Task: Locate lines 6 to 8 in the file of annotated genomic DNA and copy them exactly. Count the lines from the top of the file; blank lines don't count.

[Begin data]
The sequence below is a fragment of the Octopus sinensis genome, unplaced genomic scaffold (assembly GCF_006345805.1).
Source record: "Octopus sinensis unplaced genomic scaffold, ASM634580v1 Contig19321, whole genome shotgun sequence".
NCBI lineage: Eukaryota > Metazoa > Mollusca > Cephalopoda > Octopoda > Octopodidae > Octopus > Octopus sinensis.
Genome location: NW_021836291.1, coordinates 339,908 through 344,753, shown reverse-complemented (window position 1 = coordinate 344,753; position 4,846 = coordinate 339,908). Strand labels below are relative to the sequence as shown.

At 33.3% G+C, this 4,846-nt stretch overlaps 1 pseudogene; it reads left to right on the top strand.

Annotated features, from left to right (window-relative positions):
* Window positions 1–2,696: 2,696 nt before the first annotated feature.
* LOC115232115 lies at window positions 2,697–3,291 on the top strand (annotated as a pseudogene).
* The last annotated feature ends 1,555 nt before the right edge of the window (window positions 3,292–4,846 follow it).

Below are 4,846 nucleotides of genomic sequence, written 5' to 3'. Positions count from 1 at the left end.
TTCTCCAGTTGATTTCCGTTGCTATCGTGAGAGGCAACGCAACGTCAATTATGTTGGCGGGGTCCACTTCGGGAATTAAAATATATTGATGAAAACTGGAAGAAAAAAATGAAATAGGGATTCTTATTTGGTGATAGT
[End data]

Annotated features, from left to right (window-relative positions):
* Window positions 1–2,696: 2,696 nt before the first annotated feature.
* LOC115232115 lies at window positions 2,697–3,291 on the top strand (annotated as a pseudogene).